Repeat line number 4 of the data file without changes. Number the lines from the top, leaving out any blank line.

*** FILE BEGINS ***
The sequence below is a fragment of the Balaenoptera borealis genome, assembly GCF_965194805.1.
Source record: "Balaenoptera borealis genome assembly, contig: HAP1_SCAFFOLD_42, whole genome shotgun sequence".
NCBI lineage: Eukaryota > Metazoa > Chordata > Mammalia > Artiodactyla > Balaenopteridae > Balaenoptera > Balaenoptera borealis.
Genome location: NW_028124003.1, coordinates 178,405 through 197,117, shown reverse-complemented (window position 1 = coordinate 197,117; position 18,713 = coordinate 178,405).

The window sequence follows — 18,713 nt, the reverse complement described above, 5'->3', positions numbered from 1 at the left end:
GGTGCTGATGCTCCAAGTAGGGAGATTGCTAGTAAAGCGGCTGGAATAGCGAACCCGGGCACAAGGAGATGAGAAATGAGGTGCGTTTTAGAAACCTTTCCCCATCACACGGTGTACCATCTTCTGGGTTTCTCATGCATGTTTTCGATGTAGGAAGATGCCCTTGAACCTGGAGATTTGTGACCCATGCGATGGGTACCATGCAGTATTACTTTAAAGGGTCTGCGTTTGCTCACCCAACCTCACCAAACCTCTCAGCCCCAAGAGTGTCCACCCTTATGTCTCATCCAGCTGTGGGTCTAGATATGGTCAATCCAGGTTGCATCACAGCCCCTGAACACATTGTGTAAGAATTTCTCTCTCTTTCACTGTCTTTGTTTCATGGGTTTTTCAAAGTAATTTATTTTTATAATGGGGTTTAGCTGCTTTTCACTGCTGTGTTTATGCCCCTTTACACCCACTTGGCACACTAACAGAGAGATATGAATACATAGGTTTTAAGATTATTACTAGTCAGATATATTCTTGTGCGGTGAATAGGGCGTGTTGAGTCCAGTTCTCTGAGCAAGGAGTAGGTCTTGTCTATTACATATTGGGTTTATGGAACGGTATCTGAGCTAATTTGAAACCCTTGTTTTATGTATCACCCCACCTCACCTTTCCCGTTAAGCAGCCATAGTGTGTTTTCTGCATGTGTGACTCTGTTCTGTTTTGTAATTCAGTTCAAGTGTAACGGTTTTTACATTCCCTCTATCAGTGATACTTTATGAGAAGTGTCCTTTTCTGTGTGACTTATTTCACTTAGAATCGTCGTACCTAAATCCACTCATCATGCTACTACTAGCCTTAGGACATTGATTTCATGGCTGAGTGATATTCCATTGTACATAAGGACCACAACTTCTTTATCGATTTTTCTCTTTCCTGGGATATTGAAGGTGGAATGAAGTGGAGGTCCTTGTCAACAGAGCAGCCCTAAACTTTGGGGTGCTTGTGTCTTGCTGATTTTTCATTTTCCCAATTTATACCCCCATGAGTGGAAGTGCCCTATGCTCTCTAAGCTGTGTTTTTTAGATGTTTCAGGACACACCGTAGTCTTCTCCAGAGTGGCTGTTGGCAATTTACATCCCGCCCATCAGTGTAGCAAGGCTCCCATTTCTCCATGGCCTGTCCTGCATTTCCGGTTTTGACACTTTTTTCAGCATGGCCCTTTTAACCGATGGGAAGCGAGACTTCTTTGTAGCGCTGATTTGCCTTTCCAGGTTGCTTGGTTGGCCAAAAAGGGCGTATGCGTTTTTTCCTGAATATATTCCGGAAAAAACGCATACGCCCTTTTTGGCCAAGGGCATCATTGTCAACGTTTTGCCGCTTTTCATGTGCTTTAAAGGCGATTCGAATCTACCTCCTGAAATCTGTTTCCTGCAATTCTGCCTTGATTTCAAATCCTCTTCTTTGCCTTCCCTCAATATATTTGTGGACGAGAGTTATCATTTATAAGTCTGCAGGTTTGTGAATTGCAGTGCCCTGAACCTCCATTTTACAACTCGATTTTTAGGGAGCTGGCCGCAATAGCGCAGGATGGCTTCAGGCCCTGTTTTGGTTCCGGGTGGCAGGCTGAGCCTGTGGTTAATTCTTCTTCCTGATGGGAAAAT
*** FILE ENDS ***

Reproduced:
Genome location: NW_028124003.1, coordinates 178,405 through 197,117, shown reverse-complemented (window position 1 = coordinate 197,117; position 18,713 = coordinate 178,405).